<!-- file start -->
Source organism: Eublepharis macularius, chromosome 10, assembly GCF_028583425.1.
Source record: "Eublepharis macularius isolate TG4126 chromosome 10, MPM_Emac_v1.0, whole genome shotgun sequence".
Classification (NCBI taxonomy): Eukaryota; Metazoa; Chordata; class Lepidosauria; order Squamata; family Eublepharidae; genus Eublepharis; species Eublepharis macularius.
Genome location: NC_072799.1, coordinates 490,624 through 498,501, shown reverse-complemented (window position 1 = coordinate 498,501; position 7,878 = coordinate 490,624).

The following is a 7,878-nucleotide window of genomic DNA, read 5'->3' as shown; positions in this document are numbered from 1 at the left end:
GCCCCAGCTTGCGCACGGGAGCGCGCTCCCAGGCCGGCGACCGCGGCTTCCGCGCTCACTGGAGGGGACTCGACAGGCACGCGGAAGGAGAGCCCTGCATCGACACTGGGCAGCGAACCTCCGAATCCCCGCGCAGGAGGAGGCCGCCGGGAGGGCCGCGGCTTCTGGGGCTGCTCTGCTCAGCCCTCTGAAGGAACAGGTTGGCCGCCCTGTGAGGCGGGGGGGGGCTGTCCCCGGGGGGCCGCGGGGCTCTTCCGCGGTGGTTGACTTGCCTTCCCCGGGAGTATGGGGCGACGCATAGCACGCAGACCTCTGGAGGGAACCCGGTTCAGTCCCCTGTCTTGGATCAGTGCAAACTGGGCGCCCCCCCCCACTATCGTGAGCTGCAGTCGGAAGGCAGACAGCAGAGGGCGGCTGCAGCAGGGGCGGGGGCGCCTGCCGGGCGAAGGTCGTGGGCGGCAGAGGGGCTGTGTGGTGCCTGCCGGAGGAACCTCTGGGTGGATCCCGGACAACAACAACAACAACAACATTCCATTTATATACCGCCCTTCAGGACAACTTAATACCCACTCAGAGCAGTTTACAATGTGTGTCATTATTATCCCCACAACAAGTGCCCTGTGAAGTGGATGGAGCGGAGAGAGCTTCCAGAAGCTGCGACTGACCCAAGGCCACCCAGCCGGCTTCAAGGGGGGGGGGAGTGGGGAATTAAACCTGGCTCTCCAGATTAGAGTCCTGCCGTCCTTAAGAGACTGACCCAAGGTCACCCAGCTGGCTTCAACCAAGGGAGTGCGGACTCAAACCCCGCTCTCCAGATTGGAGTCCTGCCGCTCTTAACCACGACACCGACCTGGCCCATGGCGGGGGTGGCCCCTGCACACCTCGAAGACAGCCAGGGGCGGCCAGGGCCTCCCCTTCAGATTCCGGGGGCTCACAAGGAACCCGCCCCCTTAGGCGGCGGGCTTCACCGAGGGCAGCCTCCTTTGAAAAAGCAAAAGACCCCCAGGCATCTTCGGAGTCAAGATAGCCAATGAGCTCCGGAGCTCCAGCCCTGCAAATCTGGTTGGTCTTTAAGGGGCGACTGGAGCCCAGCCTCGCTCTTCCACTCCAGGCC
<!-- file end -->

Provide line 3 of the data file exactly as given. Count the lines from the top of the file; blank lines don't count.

Classification (NCBI taxonomy): Eukaryota; Metazoa; Chordata; class Lepidosauria; order Squamata; family Eublepharidae; genus Eublepharis; species Eublepharis macularius.